Although the public has understood that smoking or physical inactivity could deteriorate individuals’ health and increase the probability of having dementia, a great number of people still choose to smoke or stay in physical inactivity. Do they have lower educational attainment? Or are they too busy? The answers are no. One possible reason is that the impacts of conducting these preventive activities on cognitive ability in the short run are invisible. Due to time constraints, implementing preventive actions, such as executing sports, means that they must give up the chance to engage in other activities called opportunity cost in economics [5]. Middle-aged people usually have higher wages than other generations. They tend to utilize their limited time to obtain visible outcomes. A previous study has shown an evident decline in cognitive ability among middle-aged people (age 45-49 years) [6]. However, the invisible decline in cognitive ability usually has little or no influence on daily work and life, failing to attract enough attention. Therefore, few people attempt preventive activities to avoid cognitive ability decline or recover their cognitive abilities.

As the decline of cognitive ability is invisible, it is necessary to provide incentives for conducting preventive actions. Many previous studies have documented that caring for the elderly with dementia negatively influences their health status, such as mental health [7]. Some researchers also found that caring for the elderly with dementia would benefit caregivers by strengthening relations with the elderly or obtaining personal accomplishment [8]. When caring for people with dementia, care providers can also face correct information on dementia, which would help them understand dementia well [9]. Caregivers could observe the poor quality of life of dementia patients, contributing to the implementation of preventive actions by caregivers. Caring for dementia patients is usually accompanied by a huge care burden, disengaging them from conducting dementia preventive actions.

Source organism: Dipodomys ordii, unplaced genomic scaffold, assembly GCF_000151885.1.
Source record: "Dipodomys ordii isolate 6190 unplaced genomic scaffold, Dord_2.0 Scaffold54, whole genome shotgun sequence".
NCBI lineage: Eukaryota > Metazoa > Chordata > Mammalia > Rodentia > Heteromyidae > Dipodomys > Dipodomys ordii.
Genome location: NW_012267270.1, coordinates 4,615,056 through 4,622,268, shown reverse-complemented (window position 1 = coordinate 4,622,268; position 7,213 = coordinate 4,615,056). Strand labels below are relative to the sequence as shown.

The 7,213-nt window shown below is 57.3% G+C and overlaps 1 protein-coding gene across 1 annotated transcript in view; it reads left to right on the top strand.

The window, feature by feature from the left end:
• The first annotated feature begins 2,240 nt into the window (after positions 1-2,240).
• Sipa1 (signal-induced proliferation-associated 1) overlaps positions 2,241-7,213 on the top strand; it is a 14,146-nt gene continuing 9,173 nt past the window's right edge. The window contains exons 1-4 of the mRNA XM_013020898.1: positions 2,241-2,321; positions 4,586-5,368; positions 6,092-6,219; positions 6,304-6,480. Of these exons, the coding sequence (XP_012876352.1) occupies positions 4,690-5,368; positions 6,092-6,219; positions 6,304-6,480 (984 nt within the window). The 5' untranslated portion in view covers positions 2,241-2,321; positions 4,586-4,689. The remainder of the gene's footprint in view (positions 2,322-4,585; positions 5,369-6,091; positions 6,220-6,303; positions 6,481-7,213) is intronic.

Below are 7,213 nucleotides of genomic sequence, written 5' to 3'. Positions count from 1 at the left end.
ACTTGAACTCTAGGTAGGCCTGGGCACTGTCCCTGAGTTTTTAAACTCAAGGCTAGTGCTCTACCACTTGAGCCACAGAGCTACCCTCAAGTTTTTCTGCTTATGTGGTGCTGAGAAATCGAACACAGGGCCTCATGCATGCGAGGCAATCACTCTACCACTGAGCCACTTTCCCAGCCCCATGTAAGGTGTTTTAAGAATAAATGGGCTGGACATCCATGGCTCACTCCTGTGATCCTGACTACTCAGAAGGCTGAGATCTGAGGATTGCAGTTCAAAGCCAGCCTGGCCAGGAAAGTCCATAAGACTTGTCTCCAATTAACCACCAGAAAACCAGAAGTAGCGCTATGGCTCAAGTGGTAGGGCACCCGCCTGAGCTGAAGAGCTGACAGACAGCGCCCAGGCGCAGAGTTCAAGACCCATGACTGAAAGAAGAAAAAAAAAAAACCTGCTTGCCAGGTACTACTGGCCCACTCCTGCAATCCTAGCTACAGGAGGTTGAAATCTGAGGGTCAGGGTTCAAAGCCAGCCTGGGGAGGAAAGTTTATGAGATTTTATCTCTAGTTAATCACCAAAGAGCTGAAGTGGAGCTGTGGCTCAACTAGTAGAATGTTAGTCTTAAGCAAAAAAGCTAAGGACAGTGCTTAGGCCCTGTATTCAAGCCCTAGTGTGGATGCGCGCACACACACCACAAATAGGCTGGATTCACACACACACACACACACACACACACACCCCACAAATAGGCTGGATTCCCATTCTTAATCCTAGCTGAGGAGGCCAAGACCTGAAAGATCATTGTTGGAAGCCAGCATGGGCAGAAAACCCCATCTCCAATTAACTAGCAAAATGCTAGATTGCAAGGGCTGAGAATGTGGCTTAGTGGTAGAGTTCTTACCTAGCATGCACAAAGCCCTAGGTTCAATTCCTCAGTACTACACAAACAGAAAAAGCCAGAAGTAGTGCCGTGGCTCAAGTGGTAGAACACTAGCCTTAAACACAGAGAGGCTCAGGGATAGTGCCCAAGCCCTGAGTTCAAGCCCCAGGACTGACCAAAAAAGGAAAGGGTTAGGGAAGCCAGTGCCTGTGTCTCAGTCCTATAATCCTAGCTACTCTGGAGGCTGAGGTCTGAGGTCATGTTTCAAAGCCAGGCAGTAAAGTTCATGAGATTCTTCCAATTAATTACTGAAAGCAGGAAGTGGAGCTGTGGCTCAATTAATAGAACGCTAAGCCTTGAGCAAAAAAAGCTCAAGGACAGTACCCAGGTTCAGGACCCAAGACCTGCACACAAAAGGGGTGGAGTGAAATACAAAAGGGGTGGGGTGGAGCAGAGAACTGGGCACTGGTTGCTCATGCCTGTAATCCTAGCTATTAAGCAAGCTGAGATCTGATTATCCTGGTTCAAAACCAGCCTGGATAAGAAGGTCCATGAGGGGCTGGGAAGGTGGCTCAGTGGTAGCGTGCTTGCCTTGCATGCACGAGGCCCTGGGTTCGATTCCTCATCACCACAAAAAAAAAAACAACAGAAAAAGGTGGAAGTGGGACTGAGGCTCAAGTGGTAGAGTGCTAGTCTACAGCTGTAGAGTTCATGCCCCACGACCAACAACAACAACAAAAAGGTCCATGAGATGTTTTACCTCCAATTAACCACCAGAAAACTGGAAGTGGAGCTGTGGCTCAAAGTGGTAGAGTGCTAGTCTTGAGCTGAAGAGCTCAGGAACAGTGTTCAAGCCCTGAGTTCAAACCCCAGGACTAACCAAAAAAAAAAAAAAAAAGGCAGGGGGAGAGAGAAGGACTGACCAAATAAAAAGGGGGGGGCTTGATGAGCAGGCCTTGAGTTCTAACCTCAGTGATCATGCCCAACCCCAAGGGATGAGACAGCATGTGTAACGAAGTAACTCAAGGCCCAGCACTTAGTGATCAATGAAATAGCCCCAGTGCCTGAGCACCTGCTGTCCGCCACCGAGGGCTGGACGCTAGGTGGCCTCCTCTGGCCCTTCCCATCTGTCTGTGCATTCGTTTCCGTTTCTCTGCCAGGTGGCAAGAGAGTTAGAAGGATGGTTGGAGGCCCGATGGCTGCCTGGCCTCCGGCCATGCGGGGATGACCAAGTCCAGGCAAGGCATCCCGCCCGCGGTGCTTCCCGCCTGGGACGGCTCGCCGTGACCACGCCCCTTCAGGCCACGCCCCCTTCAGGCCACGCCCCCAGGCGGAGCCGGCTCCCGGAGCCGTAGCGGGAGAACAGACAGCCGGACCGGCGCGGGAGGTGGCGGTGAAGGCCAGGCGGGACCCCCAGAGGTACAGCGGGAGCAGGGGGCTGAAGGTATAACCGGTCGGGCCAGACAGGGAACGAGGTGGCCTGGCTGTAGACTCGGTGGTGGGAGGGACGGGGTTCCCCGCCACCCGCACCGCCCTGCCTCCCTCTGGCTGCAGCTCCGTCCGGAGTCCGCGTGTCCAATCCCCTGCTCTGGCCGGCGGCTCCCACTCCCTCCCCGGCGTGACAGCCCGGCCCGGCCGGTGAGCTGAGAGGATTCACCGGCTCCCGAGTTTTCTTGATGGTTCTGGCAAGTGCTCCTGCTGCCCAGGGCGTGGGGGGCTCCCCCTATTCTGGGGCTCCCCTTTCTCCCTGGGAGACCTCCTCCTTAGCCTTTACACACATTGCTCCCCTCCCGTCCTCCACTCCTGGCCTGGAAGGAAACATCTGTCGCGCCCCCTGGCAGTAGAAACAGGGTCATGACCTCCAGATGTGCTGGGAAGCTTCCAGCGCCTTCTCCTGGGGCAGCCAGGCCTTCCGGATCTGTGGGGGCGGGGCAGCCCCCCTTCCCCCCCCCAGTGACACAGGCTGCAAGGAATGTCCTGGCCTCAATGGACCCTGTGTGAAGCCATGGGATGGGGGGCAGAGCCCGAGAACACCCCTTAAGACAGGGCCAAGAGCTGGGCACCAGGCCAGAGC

How about family members other than the main caregiver? Although those people do not directly participate in caring for patients with dementia, they live together with dementia patients. Therefore, they have a lower cost of understanding dementia from diverse aspects than other persons, which may trigger their interest in prevention actions. Using the same online survey data in Japan [4], we examined whether or not the experience of contact with the elderly with dementia deepens the understanding of dementia and alters their lifestyle habits [10]. Based on our empirical study, we found that the experience of contact with dementia patients was significantly correlated with a decrease in the risk score for dementia. We also confirm that respondents who understand dementia well tend to have good eating habits and food preferences. However, we did not obtain significant results in terms of regular walking.

In conclusion, although previous studies have shown that more than ten types of modifiable risk factors exist, they tell us little about altering these risk factors [2]. Strong incentives are needed to change people’s preventive behaviors. Although the experience of contact with elderly people with dementia is not an incentive, it may lead to an incentive to promote dementia prevention. At present, few studies have discussed the impact of contact with dementia on lifestyle activities. We attempt to provide convincing evidence for this viewpoint. In the future, we hope that the literature could provide more evidence that the cost of prevention can be reduced by providing appropriate information on the burden of future care to those who cannot contact with people that require dementia care.

References